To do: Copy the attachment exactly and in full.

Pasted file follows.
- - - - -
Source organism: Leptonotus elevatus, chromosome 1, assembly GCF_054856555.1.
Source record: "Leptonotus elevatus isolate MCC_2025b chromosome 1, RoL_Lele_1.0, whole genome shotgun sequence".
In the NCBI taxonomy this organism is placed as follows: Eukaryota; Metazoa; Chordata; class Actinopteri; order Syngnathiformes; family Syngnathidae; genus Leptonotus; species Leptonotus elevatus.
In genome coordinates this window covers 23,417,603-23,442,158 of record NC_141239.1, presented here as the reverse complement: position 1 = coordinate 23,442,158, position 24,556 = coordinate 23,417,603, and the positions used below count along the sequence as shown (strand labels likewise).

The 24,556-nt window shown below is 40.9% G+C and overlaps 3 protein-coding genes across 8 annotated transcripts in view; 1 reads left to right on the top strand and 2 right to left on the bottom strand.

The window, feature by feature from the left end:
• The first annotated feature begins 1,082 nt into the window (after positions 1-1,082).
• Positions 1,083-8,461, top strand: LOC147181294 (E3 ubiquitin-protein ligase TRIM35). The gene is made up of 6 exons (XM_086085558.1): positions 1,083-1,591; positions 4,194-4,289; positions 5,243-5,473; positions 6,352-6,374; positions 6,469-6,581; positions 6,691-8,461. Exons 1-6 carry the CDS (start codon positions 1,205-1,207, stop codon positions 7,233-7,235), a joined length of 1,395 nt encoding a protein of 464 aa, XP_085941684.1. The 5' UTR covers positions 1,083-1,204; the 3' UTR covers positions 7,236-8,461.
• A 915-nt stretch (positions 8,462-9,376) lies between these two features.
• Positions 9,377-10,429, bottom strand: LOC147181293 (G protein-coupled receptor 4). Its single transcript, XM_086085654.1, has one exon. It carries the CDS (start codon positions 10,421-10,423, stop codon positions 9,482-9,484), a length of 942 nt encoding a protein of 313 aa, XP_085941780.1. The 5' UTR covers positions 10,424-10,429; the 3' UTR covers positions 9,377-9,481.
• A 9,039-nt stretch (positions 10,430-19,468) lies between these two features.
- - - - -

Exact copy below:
Source organism: Leptonotus elevatus, chromosome 1, assembly GCF_054856555.1.
Source record: "Leptonotus elevatus isolate MCC_2025b chromosome 1, RoL_Lele_1.0, whole genome shotgun sequence".
In the NCBI taxonomy this organism is placed as follows: Eukaryota; Metazoa; Chordata; class Actinopteri; order Syngnathiformes; family Syngnathidae; genus Leptonotus; species Leptonotus elevatus.
In genome coordinates this window covers 23,417,603-23,442,158 of record NC_141239.1, presented here as the reverse complement: position 1 = coordinate 23,442,158, position 24,556 = coordinate 23,417,603, and the positions used below count along the sequence as shown (strand labels likewise).

The 24,556-nt window shown below is 40.9% G+C and overlaps 3 protein-coding genes across 8 annotated transcripts in view; 1 reads left to right on the top strand and 2 right to left on the bottom strand.

The window, feature by feature from the left end:
• The first annotated feature begins 1,082 nt into the window (after positions 1-1,082).
• Positions 1,083-8,461, top strand: LOC147181294 (E3 ubiquitin-protein ligase TRIM35). The gene is made up of 6 exons (XM_086085558.1): positions 1,083-1,591; positions 4,194-4,289; positions 5,243-5,473; positions 6,352-6,374; positions 6,469-6,581; positions 6,691-8,461. Exons 1-6 carry the CDS (start codon positions 1,205-1,207, stop codon positions 7,233-7,235), a joined length of 1,395 nt encoding a protein of 464 aa, XP_085941684.1. The 5' UTR covers positions 1,083-1,204; the 3' UTR covers positions 7,236-8,461.
• A 915-nt stretch (positions 8,462-9,376) lies between these two features.
• Positions 9,377-10,429, bottom strand: LOC147181293 (G protein-coupled receptor 4). Its single transcript, XM_086085654.1, has one exon. It carries the CDS (start codon positions 10,421-10,423, stop codon positions 9,482-9,484), a length of 942 nt encoding a protein of 313 aa, XP_085941780.1. The 5' UTR covers positions 10,424-10,429; the 3' UTR covers positions 9,377-9,481.
• A 9,039-nt stretch (positions 10,430-19,468) lies between these two features.